Fuel cell systems, such as those used in electric vehicles require lightweight hydrogen fuel storage. Polymer composites are candidate materials for storage vessels requiring high fracture resistance for high pressure cycling, as well as high thermal conductivity. Here, we investigate 4,4′-diglycidyloxybiphenyl (DGOBP) epoxy for such applications, and clarified the relationship between the hydrogen penetration properties and the ordered structure of the epoxy. We controlled the ordered structure of the DGOBP polymer by adjusting the curing temperature of a 4,4′-diaminodiphenyl methane (DDM) curing system. We obtained a series of cured DGOBP with DDM samples with crystallinity values of 19%, 27%, 32%, and 36%, corresponding to curing temperatures of 130, 120, 110, and 100 °C, respectively. The thermal conductivities of these samples were 0.26-0.31 Wm-1 K-1. Cured DGOBP showed hydrogen contents of 403-1271 ppm (25-75% smaller than that of conventional epoxies). Liquid crystalline epoxy polymers can be a candidate material for hydrogen storage systems requiring well-controlled hydrogen penetration properties.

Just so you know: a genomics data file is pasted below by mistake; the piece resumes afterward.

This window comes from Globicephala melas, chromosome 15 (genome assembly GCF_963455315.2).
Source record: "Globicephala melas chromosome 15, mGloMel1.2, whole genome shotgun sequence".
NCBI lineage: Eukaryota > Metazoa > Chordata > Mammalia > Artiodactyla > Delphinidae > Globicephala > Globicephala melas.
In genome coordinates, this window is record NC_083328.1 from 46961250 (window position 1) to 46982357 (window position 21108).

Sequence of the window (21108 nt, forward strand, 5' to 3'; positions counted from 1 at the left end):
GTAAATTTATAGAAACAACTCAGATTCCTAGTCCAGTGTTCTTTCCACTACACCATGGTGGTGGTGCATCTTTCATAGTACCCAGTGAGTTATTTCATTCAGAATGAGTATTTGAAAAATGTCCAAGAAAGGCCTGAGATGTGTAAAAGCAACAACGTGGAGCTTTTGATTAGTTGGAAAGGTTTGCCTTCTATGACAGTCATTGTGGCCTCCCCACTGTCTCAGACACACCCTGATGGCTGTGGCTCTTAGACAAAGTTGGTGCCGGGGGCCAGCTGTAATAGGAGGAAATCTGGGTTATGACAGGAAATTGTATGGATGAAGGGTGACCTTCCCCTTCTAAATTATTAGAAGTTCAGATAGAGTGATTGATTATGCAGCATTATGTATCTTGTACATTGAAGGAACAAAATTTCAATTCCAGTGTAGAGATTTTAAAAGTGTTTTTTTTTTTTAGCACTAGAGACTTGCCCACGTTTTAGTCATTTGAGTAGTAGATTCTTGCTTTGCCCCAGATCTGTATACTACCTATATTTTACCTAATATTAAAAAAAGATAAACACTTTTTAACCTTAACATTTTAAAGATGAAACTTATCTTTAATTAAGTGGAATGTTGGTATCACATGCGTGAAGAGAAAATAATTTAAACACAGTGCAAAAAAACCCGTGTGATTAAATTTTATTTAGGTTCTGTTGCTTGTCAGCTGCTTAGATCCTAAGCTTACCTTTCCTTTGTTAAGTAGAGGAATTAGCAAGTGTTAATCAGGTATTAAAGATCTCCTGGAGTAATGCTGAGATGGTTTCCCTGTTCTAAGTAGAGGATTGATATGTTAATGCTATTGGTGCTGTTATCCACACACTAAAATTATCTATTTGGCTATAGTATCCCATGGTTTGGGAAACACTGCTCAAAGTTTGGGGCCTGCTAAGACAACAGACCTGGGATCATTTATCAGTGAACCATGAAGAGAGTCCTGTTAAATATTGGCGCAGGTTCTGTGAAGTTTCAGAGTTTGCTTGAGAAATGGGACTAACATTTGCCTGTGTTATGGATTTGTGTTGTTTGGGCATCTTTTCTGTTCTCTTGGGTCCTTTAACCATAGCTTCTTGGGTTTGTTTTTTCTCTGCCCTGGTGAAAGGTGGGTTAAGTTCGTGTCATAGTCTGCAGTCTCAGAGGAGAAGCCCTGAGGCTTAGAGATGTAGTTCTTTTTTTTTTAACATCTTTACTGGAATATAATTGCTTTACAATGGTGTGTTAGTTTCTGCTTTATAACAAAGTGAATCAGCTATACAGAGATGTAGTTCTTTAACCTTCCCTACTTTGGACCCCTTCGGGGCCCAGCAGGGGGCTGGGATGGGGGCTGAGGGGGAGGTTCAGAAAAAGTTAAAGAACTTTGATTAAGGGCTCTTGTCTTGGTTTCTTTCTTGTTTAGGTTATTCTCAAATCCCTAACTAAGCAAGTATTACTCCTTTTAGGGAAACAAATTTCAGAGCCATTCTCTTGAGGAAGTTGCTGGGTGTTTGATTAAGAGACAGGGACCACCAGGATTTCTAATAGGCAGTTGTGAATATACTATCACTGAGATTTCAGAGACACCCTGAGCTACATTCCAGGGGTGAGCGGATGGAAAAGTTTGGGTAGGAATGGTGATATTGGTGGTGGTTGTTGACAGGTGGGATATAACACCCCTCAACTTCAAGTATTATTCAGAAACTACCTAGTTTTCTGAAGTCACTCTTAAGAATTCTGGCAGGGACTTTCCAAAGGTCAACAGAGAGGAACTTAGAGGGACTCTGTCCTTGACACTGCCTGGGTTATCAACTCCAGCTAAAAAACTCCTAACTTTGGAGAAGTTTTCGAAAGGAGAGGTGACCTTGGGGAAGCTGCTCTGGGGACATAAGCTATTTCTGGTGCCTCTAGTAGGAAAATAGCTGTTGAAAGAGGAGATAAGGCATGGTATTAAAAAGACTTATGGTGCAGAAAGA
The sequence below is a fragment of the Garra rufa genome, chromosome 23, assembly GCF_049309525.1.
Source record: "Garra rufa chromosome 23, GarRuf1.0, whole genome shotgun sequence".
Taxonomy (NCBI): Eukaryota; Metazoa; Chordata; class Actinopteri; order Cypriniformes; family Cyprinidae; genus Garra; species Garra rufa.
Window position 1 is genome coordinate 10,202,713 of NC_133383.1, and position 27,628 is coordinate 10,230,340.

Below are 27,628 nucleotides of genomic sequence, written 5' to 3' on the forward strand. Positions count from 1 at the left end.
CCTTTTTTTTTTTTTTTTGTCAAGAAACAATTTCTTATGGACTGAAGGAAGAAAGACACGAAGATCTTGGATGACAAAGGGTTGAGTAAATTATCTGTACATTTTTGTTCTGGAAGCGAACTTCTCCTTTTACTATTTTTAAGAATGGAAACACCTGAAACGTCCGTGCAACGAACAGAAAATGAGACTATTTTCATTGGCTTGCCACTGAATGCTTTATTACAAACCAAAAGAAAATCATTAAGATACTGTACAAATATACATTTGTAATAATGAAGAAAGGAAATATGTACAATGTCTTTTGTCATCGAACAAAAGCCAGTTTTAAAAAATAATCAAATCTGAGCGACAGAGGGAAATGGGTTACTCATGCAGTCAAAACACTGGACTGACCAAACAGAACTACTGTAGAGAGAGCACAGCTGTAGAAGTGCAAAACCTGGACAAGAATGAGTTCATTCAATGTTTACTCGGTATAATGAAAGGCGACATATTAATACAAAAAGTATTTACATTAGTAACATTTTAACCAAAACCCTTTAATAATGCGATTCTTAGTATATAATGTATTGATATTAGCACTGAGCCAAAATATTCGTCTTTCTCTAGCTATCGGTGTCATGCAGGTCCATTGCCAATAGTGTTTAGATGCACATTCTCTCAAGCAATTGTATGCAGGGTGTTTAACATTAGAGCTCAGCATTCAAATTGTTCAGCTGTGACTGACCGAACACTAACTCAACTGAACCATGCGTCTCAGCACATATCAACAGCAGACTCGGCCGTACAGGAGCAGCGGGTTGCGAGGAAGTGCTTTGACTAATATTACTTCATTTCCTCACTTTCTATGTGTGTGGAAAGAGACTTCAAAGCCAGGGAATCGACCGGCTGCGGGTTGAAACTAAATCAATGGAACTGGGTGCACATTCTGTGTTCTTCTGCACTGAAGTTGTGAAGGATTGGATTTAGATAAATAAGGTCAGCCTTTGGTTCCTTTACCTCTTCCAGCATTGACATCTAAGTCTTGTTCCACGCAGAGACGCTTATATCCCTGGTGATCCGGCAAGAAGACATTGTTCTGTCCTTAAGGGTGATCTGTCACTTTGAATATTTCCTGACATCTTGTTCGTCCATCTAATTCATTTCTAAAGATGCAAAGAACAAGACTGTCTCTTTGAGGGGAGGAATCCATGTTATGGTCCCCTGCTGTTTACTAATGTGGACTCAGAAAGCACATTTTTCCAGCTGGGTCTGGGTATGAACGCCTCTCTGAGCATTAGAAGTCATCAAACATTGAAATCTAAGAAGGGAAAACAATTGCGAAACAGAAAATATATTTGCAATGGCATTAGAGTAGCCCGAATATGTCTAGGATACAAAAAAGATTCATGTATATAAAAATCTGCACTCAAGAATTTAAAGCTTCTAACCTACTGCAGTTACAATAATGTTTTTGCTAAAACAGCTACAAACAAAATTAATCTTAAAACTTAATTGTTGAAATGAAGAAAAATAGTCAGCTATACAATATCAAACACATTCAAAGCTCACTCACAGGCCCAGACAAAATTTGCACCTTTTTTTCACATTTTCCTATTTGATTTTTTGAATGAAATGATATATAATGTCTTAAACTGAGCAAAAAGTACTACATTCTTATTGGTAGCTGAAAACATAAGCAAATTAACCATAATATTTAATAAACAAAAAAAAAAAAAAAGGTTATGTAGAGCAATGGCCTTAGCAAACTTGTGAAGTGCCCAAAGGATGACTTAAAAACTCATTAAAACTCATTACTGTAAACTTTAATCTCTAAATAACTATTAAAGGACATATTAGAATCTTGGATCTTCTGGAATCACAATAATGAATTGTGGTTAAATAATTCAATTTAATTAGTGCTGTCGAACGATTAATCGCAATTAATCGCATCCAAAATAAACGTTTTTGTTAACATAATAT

All Science Journal Classification (ASJC) codes
- Renewable Energy, Sustainability and the Environment
- Fuel Technology
- Condensed Matter Physics
- Energy Engineering and Power Technology